DL4KCJ Magnetic Loop Antenna

Please refer to www.antennaengineeringdl4kcj.de for an extensive discussion on the theory of magnetic loop antennas and for multiple different designs from DL4KCJ. The inclusion of graphics and text here recognises the rights of the original author’s text in German from that site.

DL4KCJ Antennas use a different approach to magnetic loop antennas than you normally see. I have this “ASL-110” model located simply in the loft space of my garage and for such a small antenna, it works remarkedly well. It has the restriction that all magnetic loop antennas have of very small frequency bandwidth and as I have no remote tuning, this means it becomes a fixed frequency antenna on just one band even though it can operate on all bands from 80m through 10m.

Fig.1 shows an asymmetric Loop for the 40 + 80m band

The ASL110CC was the test winner of 10 tested Loops in terms of cheapest construction using fixed Coupling and creating the best field strength readings

Fig. 2 shows the SWR curve of an equally sized loop with inductive coupling.

The bandwidth is 30% (9kHz) narrower than the loop in Fig.1. The reason is the weaker coupling due to the use of an inductive coupling. By using a fixed coupling, the TX bandwidth is 30% larger than in the version in Fig.2

This also causes a field strength Advantage of 3 dB!

Fig. 3

Asymmetrical square loop with square conductor cross-section. The test winner of a screening of 10 loops with respect to the cheapest coupling or largest field strength. Operation for the 40 + 80m bands.

Fig. 4

In addition to the above, this is the arrangement for the 20m band. This is created by switching C1 + C2. Again, there is a strong coupling with the TX through the series connection.

For the 10 + 15m band to be possible, the loop area has to be reduced to 82cm². On the ASL-1 80m-10m loop (below) this is achieved using a shorting bar.

From the antenna lab of DL4KCJ.

The new ASL110 CC for the range of 20 … 80m, is available from mid-May 2012 Pmax.:100W non-detachable, Transport length 1.1m. The use of a Vernier knob for adjustment makes it easier to tune. Material: 11.5mm square aluminium tubes each 1.1m long.

 How the ASL110 CC works.

In search of the optimal loop, 10 loop arrangements with different conductors and matching circuits were examined. The square loop with square conductor cross-section proved to be the best, in asymmetrical operation and with omega adjustment. For high efficiency, it uses a strong coupling of the TX lead to the low-loss loop. With inductive coupling, no strong coupling was possible, which is reflected in a high load. This in turn creates a high voltage and current thereby making the variable capacitor significantly more expensive. An asymmetric loop is more than 3 dB better than a symmetrical Loop because the asymmetrical loop works against the earth and/or radials. The symmetrical loop radiates in a no-earthed environment, the so-called HF-Swamp. A lot of energy in the near field is absorbed or wasted. In the near field of the loop, there is a high reactive power, however, which causes active power losses in distributed earth systems. The individual capacitors form an omega match for the relevant bands. For the 20m band, only the rotary capacitors C1 (tuning) and C2 (adjustment) work in series (see Fig.4.) On the 80m band C3 (bandspread) and C5 will be switched in. On the 40m band C4 must be switched in. For 10 + 15m band operation the loop circumference must be reduced to 3.28m using the sliding shorting bar. This arrangement is very effective. DL4 KCJ May 2012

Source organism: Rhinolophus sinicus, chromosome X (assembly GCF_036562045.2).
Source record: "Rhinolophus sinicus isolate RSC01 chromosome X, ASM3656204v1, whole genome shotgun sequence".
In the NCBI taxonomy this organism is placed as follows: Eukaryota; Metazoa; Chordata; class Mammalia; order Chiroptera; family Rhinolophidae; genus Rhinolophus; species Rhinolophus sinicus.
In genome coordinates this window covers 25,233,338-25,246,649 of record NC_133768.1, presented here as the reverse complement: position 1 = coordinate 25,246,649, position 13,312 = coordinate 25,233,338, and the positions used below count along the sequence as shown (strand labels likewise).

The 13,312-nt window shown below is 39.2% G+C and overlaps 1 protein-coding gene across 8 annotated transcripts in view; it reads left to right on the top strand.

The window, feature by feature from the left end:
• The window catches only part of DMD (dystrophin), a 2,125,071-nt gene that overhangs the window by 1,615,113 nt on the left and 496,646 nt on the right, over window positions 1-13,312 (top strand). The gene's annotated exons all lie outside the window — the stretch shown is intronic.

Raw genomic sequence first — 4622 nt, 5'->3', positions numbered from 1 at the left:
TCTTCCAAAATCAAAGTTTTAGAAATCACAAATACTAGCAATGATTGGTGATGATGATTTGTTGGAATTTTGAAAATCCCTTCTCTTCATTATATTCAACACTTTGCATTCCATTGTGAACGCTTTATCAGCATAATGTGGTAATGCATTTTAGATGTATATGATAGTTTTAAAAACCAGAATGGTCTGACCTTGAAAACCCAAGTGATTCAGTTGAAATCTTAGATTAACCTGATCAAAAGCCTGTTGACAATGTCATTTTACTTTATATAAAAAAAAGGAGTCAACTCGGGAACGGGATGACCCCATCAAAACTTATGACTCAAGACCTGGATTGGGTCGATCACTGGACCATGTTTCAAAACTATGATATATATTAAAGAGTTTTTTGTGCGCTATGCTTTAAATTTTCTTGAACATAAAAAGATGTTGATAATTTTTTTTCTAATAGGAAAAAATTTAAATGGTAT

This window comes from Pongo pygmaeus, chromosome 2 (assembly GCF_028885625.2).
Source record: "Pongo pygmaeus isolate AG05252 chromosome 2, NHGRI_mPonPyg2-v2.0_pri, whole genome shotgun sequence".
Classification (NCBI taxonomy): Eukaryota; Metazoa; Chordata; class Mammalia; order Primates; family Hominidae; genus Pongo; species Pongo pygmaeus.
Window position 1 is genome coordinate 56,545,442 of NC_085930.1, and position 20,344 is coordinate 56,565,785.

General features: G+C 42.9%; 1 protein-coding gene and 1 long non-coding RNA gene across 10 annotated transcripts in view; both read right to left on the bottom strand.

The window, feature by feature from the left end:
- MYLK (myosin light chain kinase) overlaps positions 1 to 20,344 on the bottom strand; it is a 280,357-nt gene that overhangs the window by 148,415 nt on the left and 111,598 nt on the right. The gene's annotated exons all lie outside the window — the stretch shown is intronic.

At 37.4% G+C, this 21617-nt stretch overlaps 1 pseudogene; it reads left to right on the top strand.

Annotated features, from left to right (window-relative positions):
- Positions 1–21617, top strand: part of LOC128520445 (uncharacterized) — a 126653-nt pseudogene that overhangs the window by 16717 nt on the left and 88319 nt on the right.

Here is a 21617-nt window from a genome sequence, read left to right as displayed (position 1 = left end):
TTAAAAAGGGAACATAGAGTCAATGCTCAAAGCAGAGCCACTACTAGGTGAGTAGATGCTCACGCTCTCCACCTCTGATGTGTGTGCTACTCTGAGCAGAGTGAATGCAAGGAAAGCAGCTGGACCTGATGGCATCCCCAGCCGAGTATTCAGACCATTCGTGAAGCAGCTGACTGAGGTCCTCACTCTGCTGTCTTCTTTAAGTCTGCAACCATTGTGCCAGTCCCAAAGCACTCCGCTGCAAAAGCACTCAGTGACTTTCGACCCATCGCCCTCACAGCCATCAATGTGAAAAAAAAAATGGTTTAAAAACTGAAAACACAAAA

Measurements and calculations for the ASL110 CC on the 80m band.

First, the natural Qn must be determined: For this purpose, the voltage at C1 to ground, minus the feed voltage, is divided by the voltage at C2. Here we get Qn = 11.6. Thus, the rotary voltage Uc1 is 11.6 times greater than Uc 2, minus the feed voltage. That is at 100Weff = 100Vs so 1060Vs. A standard radio variable capacitor is adequate at this voltage. The inductance was measured and is 3.95μH. The loop current is calculated as follows: Uc1 / XL, the inductance corresponds to an XL of 89 ohms. So you get 1060/89 = 12 ace. The 11.5mm² tube is sufficient for this current level as predicted for the ASL110. The loss here is: 1 / Qn, 1 / 11.6 = 0.07 = 7%, which corresponds to an efficiency of 93% on the 80m band. If the load was twice as high, the voltage and current would also be twice as large in the loop. The effectiveness only increases by 2.6%, which is meaningless in practice.

The ASL110 CC 20 … 80m in operation at 1.5m high and consists of four rods of 1.1m in length.

The tuning/adjustment box of the ASL110 CC 10 … 80m with a Vernier knob for easy adjustment on the left. Right: Fine adjustment







The following reference documents are an image of a document and do not allow simple computer translation. They are included here in German for completeness.